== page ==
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A SOAP based COM+ component Stress Tool

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30 Jul 20026 min read 56.7K   844   29   1
This tool parses a SOAP request and calls the COM+ component to stress test it.


COM+ is there for developing scalable applications. You have finished your component, and you have put it into COM+. Now you want to know how scalable is your component? The question arises, how to measure the scalability of your COM+ application? Basically there two major metrics to measure a COM+ application’s scalability: The latency and the throughput under different user load.

Latency is often called response time. From a client's perspective, it is the delay experienced between the point when a request is made and the server's response at the client is received. It is usually measured in units of time, such as seconds. In certain testing tools, such as the Microsoft® Web Application Stress (WAS) tool, latency is best represented by the metric "time to last byte" (TTLB), which calculates the time between sending out a Web page request and receiving the last byte of the complete page content.

Below is a typical latency versus user load curve.

Image 1

Figure 1. Typical characteristics of latency versus user load

Throughput is another one of the most useful metrics to measure a distributed application’s scalability. It is the number of client requests the application can process within a certain unit of time. Typically, the unit of measurement is requests per second. It can help to identify performance bottlenecks and improving application and system performance. Figure 2 demonstrates typical characteristics of throughput versus user load.

Image 2

Figure 2. Typical characteristics of throughput versus user load

Given the metrics, how can we know them of our COM+ application? The answer is to stress test it. But how? Microsoft and other vendors provide testing tools such as Web Application Stress (WAS) tool, but they are mainly focused on the Web application stress testing. They send http request to the web application to test it, and basically interact with the Presentation layer of the distributed application. Unfortunately it is usually too late when the presentation layer is finished and if we found the metrics don’t meet our design goal. We need to test the Data Layer and the Business Logical Layer before testing the web application as a whole to ensure bad performance is not propagated into the next layer.

That's why this stress testing tool comes into play. It is mainly focused on the Data Layer and Business Layer stress testing. It can be used in at least two scenarios. The first is to stress test Data Layer and business Layer after they are finished to make sure that they meet the design goal. The other is to trouble shoot the Data Layer and Business Layer if other stress testing tools such WAS found that the Web application's scalability is not so good.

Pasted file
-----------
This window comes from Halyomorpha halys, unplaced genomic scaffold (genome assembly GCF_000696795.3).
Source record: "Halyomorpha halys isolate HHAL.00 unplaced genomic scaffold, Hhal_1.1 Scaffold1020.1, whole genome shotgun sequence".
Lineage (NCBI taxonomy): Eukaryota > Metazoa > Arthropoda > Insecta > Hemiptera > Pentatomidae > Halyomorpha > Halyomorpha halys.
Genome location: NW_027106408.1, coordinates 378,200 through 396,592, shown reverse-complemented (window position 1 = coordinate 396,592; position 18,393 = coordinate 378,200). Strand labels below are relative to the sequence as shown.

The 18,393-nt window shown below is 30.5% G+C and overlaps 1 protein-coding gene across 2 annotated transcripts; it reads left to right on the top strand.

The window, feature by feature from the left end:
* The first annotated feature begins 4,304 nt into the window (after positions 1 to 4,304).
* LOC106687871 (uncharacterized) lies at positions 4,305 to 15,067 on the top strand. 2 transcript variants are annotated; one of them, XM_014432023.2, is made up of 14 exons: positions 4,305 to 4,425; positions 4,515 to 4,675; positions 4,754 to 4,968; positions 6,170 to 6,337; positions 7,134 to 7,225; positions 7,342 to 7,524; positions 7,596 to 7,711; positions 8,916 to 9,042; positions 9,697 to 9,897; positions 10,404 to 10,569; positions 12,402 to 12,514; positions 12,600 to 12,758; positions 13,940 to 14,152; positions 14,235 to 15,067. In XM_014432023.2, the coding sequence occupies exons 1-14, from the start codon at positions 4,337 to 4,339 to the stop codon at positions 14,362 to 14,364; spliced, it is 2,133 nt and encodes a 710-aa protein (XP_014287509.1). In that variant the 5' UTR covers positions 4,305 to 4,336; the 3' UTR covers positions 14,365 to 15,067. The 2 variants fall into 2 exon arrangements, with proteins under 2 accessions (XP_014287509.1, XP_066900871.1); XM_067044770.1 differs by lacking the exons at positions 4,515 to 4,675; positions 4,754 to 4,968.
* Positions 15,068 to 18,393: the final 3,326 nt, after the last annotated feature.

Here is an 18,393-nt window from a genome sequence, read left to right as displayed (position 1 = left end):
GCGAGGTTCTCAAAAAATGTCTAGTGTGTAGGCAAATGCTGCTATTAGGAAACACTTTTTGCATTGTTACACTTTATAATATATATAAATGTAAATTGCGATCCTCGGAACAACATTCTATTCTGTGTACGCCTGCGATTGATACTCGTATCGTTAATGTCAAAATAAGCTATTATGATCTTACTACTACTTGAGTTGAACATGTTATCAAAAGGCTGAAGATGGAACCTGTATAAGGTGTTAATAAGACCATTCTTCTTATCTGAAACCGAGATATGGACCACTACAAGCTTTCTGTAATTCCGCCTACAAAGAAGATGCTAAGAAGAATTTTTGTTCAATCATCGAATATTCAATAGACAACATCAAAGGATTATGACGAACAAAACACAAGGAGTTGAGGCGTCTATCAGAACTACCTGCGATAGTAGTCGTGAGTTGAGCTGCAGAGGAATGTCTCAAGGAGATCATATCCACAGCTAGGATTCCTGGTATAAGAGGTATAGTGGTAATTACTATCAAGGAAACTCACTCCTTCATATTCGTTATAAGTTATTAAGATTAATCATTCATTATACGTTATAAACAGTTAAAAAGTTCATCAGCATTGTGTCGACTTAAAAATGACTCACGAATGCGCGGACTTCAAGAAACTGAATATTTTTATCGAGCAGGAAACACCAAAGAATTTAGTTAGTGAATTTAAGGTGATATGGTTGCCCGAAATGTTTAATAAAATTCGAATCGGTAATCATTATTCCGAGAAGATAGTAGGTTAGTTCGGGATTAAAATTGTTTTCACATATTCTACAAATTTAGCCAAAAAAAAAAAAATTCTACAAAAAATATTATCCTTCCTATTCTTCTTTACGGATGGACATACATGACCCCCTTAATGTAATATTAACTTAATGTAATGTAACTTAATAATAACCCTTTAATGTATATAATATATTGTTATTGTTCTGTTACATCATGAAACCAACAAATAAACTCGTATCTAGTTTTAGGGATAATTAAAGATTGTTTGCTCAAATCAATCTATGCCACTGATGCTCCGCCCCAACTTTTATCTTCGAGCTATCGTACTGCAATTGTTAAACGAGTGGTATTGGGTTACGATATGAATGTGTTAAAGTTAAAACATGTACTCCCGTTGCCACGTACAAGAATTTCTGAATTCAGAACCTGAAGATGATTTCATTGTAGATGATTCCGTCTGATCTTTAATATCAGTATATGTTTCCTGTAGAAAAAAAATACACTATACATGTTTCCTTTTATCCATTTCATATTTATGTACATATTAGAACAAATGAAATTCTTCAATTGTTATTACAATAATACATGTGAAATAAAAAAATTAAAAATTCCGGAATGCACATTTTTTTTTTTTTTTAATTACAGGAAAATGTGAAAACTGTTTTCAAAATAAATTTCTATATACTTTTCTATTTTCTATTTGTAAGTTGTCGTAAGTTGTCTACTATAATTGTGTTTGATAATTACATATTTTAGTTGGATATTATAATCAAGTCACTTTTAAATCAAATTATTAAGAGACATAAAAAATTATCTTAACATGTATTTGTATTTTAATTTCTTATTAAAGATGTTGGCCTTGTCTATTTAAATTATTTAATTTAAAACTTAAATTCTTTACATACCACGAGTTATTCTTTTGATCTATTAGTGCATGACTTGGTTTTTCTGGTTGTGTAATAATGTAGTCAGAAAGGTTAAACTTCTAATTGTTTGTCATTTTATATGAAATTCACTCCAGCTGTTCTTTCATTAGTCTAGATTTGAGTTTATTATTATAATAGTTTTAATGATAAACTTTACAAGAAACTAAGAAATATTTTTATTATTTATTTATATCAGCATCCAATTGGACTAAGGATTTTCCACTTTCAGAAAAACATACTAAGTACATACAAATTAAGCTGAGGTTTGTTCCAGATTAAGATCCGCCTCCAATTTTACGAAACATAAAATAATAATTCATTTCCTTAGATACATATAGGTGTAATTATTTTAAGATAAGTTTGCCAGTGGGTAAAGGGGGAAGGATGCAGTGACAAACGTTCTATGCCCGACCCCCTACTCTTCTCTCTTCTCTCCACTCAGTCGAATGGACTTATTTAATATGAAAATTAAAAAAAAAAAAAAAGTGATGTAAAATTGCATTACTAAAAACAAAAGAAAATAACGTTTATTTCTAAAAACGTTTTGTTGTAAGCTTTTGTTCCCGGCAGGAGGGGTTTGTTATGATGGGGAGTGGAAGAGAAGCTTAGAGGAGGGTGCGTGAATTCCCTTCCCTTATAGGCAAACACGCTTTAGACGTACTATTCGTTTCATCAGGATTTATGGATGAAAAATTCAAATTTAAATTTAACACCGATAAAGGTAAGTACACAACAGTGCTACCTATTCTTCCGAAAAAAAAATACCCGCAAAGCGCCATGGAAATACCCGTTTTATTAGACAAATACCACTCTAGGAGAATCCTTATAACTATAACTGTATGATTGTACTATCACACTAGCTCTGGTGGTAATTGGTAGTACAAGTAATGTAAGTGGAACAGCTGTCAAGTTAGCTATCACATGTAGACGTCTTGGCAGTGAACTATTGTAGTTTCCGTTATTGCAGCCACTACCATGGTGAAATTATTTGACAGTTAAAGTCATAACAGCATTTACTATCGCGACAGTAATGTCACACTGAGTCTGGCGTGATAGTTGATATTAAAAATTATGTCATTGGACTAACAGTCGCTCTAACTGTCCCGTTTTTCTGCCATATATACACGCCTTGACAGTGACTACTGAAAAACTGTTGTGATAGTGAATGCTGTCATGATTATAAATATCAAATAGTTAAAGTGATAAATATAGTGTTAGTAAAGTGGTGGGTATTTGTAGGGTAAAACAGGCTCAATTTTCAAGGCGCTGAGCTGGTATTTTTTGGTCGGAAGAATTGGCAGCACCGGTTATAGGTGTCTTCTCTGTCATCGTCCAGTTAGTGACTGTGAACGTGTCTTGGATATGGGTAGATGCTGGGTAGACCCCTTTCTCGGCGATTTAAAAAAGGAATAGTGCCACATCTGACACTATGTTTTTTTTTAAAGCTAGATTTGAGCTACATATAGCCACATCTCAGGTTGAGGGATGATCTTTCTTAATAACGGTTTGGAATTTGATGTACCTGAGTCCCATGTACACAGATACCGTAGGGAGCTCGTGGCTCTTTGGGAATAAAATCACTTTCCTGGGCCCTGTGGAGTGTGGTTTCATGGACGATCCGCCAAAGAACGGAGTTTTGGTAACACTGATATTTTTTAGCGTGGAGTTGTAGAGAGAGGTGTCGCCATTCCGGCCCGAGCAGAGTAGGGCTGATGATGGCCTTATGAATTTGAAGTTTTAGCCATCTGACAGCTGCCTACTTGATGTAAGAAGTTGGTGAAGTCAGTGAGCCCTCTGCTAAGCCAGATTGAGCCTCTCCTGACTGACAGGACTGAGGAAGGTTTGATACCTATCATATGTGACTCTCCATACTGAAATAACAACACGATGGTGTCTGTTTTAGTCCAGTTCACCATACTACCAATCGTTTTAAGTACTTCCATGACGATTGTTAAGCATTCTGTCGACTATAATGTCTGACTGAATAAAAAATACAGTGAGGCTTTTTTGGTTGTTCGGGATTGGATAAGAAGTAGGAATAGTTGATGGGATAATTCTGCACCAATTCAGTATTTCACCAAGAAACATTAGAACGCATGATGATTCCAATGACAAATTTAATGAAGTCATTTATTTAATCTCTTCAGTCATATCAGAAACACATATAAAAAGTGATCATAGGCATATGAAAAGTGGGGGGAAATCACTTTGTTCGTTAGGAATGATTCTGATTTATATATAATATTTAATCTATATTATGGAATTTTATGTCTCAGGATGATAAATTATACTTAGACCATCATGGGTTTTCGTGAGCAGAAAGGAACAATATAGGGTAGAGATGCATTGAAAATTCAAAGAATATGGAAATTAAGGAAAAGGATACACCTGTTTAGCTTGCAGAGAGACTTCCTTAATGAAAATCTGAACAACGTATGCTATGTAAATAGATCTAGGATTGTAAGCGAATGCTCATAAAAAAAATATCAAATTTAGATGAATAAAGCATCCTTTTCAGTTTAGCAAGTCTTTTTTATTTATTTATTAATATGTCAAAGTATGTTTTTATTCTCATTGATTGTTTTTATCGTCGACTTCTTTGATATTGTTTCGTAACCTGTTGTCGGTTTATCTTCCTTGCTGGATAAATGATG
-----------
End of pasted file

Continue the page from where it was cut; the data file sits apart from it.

Techniques used in this tool

One of the design goal is to make this tool suitable for all the Components that support IDispatch. To make this tool powerful, flexible yet easy to use, I make it based on the SOAP protocol. SOAP protocol is ideal for describing method calls to the component. It uses a rich type system which includes most of the types that you may use in your programming language. Yet it is easy to use and parse. As for a SOAP request, it can specify which component it is for, which method it is calling, and what are the types and values of the input parameters. I use the component's ProgID as the URI of the namespace for the request message. For example the SOAP request below is to call a component with ProgID

. It is calling the component’s GetDataset method, passing a SQL query string to the parameter strSQL.

  <?xml version="1.0" standalone="yes" ?> 
- <SOAP-ENV:Envelope xmlns:SOAP-ENV="" 
- <SOAP-ENV:Body>
- <m:GetDataset xmlns:m="PooledObjTest.IPooledObjTest">
  <strSQL xsi:type="xsd:string">select * from orders</strSQL> 

For more information about the SOAP protocol, you can have a look at the SOAP :

To parse the SOAP request, which is a XML file, I use the MSXML library to read the XMLDOM object tree. There are couple of important interfaces in the library such as IXMLDOMDocument and IXMLDOMNode. The IXMLDOMDocument interface represent a XML document. And the IXMLDOMNode interface represents a node in the tree. The code snippet below parse a IXMLDOMNode to yield out a Method call.

void CSoapRequestParser::ParseACall(IXMLDOMNodePtr pChild)
    CSoapRequestCall cSoapMethod;
    CSoapRequestCall cPreSoapMethod;

    int nStartIdx = m_strName.Find(':');
    if(nStartIdx != -1)
                                       - nStartIdx - 1));
    //if there is no attributes
    if(m_AttribNames.GetSize()== 0)
        cPreSoapMethod = m_cSoapReq.GetMethodCall(m_cSoapReq.GetMethodCount() -1);
        //find the progid in the attributes;